Today was spent with the Public Service department, who I helped with the organization and operation of the first day of the Press-sponsored “C’mon Down” program. This program, a Press promotion, looks to be one of the best attractions the city center area has offered to citizens in quite a while. “C’mon Down” is the brainchild of Press columnist Marge Schuster. Cleveland institutions participating in the program are opening their doors to the public for special tours, or offering certain goods and entertainment options at attractive discounts. This is a way for people to be attracted to the city and enjoy themselves while down here. I must admit that I am very impressed by the caliber of Press promotional projects.
At 9:00 this morning, the Press opened up for public tours. I helped with the ceremonies, assisting Richard Yuhas, Cathy Kassimatis, and Janice Blackburn as they made visitors to the newspaper comfortable. We served visitors coffee and lemonade and a 50-lb. supply of Hough Bakeries butter cookies, then sat them in the lobby to begin self-guided tours of the Press at about 20-minute intervals. Each tour began with a promotional movie about the paper made not long ago. I found the movie to be quite good in giving people a complete picture of the operation of the newspaper and at the same time giving the impression of the informal and friendly atmosphere prevailing at the paper. If the caliber of the Press is sometimes questionable, the intent of the Press staff toward citizens and city should never be misunderstood. The people at the Press are genuinely interested in the city and its quality, and I think this was apparent to all the people who visited us on Friday.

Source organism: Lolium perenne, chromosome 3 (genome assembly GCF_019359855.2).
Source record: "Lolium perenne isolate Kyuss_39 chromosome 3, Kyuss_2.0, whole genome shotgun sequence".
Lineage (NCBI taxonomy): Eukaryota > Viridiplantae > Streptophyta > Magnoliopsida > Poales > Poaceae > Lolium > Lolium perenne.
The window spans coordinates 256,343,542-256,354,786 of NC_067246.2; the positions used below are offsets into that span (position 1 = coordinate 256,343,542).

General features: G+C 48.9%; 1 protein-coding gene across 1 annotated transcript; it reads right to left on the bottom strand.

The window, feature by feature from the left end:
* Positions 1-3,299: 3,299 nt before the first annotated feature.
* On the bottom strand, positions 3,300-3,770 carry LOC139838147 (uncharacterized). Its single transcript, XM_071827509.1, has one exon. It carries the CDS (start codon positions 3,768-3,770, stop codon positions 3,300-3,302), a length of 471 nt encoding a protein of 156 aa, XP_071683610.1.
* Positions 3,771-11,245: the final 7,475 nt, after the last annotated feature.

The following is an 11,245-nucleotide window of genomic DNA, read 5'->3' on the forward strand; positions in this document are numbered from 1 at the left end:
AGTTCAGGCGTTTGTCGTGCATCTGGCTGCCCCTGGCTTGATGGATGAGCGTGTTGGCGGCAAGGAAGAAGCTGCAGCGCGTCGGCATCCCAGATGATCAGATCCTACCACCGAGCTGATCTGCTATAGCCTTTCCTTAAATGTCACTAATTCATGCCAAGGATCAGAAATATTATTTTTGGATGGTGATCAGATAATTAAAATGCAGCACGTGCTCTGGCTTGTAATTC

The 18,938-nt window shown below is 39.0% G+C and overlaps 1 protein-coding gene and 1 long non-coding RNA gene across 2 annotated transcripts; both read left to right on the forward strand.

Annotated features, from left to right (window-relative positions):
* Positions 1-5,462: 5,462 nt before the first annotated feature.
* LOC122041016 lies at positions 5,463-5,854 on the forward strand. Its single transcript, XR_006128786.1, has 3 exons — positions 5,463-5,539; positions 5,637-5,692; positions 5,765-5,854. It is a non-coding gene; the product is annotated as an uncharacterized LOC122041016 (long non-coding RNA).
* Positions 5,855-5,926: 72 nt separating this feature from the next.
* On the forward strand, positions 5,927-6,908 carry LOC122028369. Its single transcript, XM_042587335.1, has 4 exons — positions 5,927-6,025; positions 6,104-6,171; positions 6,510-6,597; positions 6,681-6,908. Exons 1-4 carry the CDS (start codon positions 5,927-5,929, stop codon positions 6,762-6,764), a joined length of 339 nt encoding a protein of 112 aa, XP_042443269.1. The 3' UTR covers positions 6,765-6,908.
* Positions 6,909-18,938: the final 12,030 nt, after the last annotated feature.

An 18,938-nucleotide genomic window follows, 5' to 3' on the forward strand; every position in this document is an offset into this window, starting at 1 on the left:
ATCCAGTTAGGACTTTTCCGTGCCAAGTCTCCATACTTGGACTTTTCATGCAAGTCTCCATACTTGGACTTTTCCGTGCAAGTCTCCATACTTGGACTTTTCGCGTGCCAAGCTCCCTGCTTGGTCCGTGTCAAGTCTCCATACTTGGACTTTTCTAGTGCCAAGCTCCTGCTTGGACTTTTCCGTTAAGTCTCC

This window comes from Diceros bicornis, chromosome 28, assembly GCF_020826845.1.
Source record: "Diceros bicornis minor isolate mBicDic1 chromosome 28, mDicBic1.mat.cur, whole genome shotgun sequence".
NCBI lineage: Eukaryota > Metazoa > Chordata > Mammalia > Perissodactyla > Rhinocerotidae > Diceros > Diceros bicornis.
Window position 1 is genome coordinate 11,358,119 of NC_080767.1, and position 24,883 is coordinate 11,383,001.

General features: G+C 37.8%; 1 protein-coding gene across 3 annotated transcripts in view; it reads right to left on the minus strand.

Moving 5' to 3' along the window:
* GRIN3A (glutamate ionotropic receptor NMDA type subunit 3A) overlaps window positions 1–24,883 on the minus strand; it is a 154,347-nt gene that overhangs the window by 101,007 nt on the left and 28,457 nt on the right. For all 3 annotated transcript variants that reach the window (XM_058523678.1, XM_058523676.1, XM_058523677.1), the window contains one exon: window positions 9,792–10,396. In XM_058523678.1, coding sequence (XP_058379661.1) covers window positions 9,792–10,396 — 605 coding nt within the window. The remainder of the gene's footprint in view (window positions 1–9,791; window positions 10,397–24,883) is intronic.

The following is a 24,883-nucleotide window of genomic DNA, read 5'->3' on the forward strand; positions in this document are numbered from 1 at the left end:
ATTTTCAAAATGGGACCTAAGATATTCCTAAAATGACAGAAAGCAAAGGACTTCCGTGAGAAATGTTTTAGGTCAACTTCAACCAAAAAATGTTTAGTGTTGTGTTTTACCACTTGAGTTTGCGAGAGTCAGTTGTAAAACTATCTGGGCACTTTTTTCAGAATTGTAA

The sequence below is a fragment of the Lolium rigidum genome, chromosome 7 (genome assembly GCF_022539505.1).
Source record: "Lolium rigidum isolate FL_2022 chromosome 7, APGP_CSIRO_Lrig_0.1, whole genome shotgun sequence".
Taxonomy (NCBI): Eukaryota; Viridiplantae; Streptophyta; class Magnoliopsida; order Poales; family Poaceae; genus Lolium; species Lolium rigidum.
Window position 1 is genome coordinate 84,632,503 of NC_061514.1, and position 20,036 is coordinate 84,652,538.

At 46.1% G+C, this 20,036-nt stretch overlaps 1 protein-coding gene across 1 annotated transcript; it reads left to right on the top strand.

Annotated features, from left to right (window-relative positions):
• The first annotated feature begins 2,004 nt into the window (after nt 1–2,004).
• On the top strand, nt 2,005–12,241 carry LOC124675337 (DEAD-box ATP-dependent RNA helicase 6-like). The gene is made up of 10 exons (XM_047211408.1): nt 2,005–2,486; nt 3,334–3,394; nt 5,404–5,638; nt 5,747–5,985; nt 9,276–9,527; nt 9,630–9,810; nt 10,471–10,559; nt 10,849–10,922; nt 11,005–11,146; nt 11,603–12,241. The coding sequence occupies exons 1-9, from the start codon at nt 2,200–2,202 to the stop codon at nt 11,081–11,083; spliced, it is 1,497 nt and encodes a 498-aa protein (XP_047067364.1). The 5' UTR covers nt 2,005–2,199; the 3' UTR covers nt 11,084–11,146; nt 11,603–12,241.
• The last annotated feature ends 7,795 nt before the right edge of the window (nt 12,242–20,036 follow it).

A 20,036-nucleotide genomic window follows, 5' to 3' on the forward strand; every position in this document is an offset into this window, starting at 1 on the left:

The variety of visitors was wide, and I was glad to see that Janice’s prediction that all the derelicts in the city would be stopping in wasn’t born out. A majority of the 500 or so people who toured the building while I was there were senior citizens, and they were really quite appreciative of all the things the Public Service staff had done to make the tour pleasant. There were several school groups who came for the tour, and quite a few housewives brought their children down for mid-day diversion.
Very few city businessmen stopped in at the paper, which I found a little disappointing. A few derelicts came in for a lunch of Hough Bakery cookies and free coffee, but they all dutifully took the tour. All were impressed with the efficiency of the operation done by the Press, and pleased that they decided to “C’mon Down.” I enjoyed dealing with pleasant people all day and helping to show them that Cleveland after all is not such a dull place. The true service of a city newspaper to its city goes far beyond what is printed in its pages.